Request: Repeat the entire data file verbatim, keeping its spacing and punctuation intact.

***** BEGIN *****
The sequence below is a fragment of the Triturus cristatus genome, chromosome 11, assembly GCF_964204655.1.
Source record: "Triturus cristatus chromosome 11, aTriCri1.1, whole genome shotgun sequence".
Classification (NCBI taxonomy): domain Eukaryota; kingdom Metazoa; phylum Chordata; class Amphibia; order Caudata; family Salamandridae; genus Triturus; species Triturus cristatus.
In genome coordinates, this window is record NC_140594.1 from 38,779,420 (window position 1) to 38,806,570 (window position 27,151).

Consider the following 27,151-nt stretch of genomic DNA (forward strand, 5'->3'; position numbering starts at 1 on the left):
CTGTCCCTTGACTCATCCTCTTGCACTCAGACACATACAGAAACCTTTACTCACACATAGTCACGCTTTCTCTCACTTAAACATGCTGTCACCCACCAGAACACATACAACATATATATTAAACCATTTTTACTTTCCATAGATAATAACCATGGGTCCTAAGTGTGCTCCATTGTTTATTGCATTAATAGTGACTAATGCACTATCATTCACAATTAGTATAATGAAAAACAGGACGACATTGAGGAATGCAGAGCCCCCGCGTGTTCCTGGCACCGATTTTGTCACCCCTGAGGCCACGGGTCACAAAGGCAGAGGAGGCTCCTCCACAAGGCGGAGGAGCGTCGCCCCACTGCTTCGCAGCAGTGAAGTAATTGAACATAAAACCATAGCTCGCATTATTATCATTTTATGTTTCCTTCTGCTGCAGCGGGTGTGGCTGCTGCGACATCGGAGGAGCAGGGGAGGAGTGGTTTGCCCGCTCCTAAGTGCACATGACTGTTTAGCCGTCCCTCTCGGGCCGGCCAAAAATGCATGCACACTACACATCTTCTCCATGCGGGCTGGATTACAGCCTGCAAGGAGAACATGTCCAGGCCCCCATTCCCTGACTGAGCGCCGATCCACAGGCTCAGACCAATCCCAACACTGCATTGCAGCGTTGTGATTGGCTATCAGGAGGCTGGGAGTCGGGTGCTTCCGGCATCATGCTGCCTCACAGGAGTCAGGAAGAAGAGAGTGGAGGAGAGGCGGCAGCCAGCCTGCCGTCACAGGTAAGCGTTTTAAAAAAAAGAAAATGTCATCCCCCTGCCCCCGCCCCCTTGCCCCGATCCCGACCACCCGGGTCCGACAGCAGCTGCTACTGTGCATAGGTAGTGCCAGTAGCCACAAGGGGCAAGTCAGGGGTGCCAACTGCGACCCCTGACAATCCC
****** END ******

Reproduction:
The sequence below is a fragment of the Triturus cristatus genome, chromosome 11, assembly GCF_964204655.1.
Source record: "Triturus cristatus chromosome 11, aTriCri1.1, whole genome shotgun sequence".
Classification (NCBI taxonomy): domain Eukaryota; kingdom Metazoa; phylum Chordata; class Amphibia; order Caudata; family Salamandridae; genus Triturus; species Triturus cristatus.
In genome coordinates, this window is record NC_140594.1 from 38,779,420 (window position 1) to 38,806,570 (window position 27,151).

Consider the following 27,151-nt stretch of genomic DNA (forward strand, 5'->3'; position numbering starts at 1 on the left):
CTGTCCCTTGACTCATCCTCTTGCACTCAGACACATACAGAAACCTTTACTCACACATAGTCACGCTTTCTCTCACTTAAACATGCTGTCACCCACCAGAACACATACAACATATATATTAAACCATTTTTACTTTCCATAGATAATAACCATGGGTCCTAAGTGTGCTCCATTGTTTATTGCATTAATAGTGACTAATGCACTATCATTCACAATTAGTATAATGAAAAACAGGACGACATTGAGGAATGCAGAGCCCCCGCGTGTTCCTGGCACCGATTTTGTCACCCCTGAGGCCACGGGTCACAAAGGCAGAGGAGGCTCCTCCACAAGGCGGAGGAGCGTCGCCCCACTGCTTCGCAGCAGTGAAGTAATTGAACATAAAACCATAGCTCGCATTATTATCATTTTATGTTTCCTTCTGCTGCAGCGGGTGTGGCTGCTGCGACATCGGAGGAGCAGGGGAGGAGTGGTTTGCCCGCTCCTAAGTGCACATGACTGTTTAGCCGTCCCTCTCGGGCCGGCCAAAAATGCATGCACACTACACATCTTCTCCATGCGGGCTGGATTACAGCCTGCAAGGAGAACATGTCCAGGCCCCCATTCCCTGACTGAGCGCCGATCCACAGGCTCAGACCAATCCCAACACTGCATTGCAGCGTTGTGATTGGCTATCAGGAGGCTGGGAGTCGGGTGCTTCCGGCATCATGCTGCCTCACAGGAGTCAGGAAGAAGAGAGTGGAGGAGAGGCGGCAGCCAGCCTGCCGTCACAGGTAAGCGTTTTAAAAAAAAGAAAATGTCATCCCCCTGCCCCCGCCCCCTTGCCCCGATCCCGACCACCCGGGTCCGACAGCAGCTGCTACTGTGCATAGGTAGTGCCAGTAGCCACAAGGGGCAAGTCAGGGGTGCCAACTGCGACCCCTGACAATCCC